Do You Speak in Manalogues? (For Leaders Only)

The New York Times recently introduced a new term to the English language.  “Manalogue”–-men talking, talking, talking. The writer, Julia Baird, described a speaker who was answering a simple question:

“This otherwise perfectly charming man droned on and on, issuing a steady stream of words as I sat cramped in a tiny room with a group of fellow journalists….”

Ouch! I hate to admit it, but I have been guilty of “droning on and on” in my leadership of staff, on fundraising appointments and in donor visits.

Do women speak in manalogues too? Of course, but women tend to resist over-speaking when answering questions, according to Baird.

Male or female, when we over-speak, we dangerously assume:

  1. We are articulate and interesting.
  2. Listeners are mesmerized by our words.

My wizened journalism professor used to say: “There is no such thing as a dull subject, but there are dull speakers.”

So why do we over-speak when answering questions?

  • Trying to be helpful? The more information, the better. Hmmm.
  • Ego? Impress with our knowledge.
  • Stalling? Not knowing what to say, we talk until we think of something—like a befuddled pilot searching for an airstrip.
  • Bad habit? We don’t even know we do it.

As you gain experience or are promoted to leadership, over-speaking becomes more tempting because you’ve learned so much—that is good. Knowledge is not the problem. Discipline is the problem.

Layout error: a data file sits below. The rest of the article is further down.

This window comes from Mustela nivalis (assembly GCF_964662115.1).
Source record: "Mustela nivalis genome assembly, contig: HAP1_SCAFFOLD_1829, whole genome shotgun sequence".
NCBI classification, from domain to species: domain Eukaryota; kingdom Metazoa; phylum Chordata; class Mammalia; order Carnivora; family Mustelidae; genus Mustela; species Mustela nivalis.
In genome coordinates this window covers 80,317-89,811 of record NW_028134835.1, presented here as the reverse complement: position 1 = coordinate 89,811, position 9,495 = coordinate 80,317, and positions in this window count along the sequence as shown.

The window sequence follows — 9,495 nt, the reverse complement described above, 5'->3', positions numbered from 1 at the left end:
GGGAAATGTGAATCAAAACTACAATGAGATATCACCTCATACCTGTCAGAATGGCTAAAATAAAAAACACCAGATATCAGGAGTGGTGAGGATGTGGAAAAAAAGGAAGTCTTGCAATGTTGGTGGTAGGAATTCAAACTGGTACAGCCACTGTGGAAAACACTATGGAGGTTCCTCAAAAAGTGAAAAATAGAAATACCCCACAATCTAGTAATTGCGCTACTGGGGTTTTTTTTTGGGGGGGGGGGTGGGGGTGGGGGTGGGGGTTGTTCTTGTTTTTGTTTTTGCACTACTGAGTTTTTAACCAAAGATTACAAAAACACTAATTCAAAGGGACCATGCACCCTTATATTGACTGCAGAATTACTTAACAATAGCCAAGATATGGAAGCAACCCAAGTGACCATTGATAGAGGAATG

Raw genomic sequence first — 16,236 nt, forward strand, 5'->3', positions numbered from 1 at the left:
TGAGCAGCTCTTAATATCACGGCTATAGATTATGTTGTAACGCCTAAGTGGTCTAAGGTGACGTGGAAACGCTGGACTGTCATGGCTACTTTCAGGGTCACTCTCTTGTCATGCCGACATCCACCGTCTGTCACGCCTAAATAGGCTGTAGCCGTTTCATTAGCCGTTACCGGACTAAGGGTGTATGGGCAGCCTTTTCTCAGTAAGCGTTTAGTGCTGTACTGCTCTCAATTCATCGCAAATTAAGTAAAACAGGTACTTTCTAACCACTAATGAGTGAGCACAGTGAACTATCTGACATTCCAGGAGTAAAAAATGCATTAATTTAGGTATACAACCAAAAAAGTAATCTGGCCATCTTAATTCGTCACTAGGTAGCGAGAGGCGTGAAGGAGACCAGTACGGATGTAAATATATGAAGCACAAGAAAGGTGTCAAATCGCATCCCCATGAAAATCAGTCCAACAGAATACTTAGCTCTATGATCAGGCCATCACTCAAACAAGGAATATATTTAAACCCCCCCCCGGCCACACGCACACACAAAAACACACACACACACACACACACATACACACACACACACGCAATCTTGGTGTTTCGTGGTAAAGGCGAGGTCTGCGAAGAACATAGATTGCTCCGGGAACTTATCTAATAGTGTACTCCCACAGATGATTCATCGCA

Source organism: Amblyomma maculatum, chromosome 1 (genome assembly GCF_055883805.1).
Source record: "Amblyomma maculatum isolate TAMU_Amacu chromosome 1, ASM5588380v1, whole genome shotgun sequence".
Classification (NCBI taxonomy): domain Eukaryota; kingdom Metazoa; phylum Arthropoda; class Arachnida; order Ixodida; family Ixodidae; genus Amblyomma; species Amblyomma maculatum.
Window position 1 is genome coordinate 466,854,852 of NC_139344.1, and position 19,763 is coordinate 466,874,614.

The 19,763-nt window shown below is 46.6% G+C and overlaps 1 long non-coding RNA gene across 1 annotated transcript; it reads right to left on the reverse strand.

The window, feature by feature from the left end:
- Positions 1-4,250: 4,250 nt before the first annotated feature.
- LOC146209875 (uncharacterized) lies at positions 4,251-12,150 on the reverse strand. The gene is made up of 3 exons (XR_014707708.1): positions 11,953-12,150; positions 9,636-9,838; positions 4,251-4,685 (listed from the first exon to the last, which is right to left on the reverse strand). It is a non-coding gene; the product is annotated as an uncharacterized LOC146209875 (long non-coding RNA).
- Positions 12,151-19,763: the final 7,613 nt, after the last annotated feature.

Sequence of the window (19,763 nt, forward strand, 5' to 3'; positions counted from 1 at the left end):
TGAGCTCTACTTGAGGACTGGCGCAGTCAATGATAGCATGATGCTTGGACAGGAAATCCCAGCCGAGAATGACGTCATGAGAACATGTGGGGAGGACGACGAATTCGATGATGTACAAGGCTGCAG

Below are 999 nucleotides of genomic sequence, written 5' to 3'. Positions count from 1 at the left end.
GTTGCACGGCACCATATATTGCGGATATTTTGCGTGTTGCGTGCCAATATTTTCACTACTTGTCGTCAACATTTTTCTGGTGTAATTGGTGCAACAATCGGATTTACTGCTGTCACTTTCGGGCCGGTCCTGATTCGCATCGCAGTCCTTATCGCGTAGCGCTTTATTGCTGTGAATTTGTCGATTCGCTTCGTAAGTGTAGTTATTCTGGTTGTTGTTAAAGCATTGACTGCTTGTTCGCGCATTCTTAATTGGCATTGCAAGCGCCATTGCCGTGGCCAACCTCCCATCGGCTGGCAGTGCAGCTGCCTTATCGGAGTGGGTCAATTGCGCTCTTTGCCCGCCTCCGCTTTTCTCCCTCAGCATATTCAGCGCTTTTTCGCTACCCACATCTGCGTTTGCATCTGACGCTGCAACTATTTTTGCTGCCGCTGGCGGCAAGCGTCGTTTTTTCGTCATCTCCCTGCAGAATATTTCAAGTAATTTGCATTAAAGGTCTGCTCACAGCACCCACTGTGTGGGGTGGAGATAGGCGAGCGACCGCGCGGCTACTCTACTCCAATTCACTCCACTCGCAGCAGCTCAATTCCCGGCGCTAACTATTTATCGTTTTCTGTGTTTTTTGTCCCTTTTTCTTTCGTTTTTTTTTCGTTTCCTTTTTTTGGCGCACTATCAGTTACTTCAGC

Takeaway: In your fundraising and donor ministry--

  1. Just answer the question! No need to explain how the question has been addressed by Socrates or C.S Lewis. Employ what my African friends call the Hippopotamus Factor. As you gaze across a steamy African pond you see only the hippo’s tiny ears, eyes and curvature of the back—most of the hippo is below water. In other words, resist the temptation to share all you know.
  2. Seek dialogues. When someone asks a question, it is usually a preamble to a second question—the real question. A manalogue discourages them from asking the ‘real question.’ Find out what is on their mind. It is more important to be interested than interesting.

Proverbs 10:19 summarizes it well: “When there are many words, transgression is unavoidable, but he who restrains his lips is wise.”

Your thoughts? How do you promote dialogues with giving partners?